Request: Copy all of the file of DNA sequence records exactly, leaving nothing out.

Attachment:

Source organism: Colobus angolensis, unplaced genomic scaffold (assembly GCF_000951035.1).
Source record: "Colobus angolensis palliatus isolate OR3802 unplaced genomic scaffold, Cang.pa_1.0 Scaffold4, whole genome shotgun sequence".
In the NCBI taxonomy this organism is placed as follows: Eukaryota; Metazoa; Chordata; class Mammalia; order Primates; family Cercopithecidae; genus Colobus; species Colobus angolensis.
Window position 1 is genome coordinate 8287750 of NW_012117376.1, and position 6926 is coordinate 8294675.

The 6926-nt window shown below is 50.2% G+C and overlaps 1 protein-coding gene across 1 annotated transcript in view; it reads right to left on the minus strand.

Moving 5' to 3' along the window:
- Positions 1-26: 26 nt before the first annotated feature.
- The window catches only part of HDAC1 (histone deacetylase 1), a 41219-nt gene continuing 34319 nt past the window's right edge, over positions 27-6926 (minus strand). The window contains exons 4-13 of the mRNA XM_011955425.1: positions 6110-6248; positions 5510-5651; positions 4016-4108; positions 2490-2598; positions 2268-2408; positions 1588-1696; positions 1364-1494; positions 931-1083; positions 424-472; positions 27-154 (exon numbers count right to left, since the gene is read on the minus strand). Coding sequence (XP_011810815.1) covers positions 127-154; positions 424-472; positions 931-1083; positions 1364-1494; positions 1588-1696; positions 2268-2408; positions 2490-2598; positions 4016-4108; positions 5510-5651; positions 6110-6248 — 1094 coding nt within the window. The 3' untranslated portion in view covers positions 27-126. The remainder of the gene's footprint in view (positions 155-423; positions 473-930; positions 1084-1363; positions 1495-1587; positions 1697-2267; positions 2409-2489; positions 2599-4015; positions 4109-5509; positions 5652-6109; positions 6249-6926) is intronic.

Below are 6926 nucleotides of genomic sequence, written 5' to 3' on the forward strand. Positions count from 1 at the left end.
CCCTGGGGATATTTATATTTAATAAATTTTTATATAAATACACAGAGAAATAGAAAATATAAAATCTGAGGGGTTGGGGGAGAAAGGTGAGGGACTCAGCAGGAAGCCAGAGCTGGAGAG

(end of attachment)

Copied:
Source organism: Colobus angolensis, unplaced genomic scaffold (assembly GCF_000951035.1).
Source record: "Colobus angolensis palliatus isolate OR3802 unplaced genomic scaffold, Cang.pa_1.0 Scaffold4, whole genome shotgun sequence".
In the NCBI taxonomy this organism is placed as follows: Eukaryota; Metazoa; Chordata; class Mammalia; order Primates; family Cercopithecidae; genus Colobus; species Colobus angolensis.
Window position 1 is genome coordinate 8287750 of NW_012117376.1, and position 6926 is coordinate 8294675.

The 6926-nt window shown below is 50.2% G+C and overlaps 1 protein-coding gene across 1 annotated transcript in view; it reads right to left on the minus strand.

Moving 5' to 3' along the window:
- Positions 1-26: 26 nt before the first annotated feature.
- The window catches only part of HDAC1 (histone deacetylase 1), a 41219-nt gene continuing 34319 nt past the window's right edge, over positions 27-6926 (minus strand). The window contains exons 4-13 of the mRNA XM_011955425.1: positions 6110-6248; positions 5510-5651; positions 4016-4108; positions 2490-2598; positions 2268-2408; positions 1588-1696; positions 1364-1494; positions 931-1083; positions 424-472; positions 27-154 (exon numbers count right to left, since the gene is read on the minus strand). Coding sequence (XP_011810815.1) covers positions 127-154; positions 424-472; positions 931-1083; positions 1364-1494; positions 1588-1696; positions 2268-2408; positions 2490-2598; positions 4016-4108; positions 5510-5651; positions 6110-6248 — 1094 coding nt within the window. The 3' untranslated portion in view covers positions 27-126. The remainder of the gene's footprint in view (positions 155-423; positions 473-930; positions 1084-1363; positions 1495-1587; positions 1697-2267; positions 2409-2489; positions 2599-4015; positions 4109-5509; positions 5652-6109; positions 6249-6926) is intronic.

Below are 6926 nucleotides of genomic sequence, written 5' to 3' on the forward strand. Positions count from 1 at the left end.
CCCTGGGGATATTTATATTTAATAAATTTTTATATAAATACACAGAGAAATAGAAAATATAAAATCTGAGGGGTTGGGGGAGAAAGGTGAGGGACTCAGCAGGAAGCCAGAGCTGGAGAG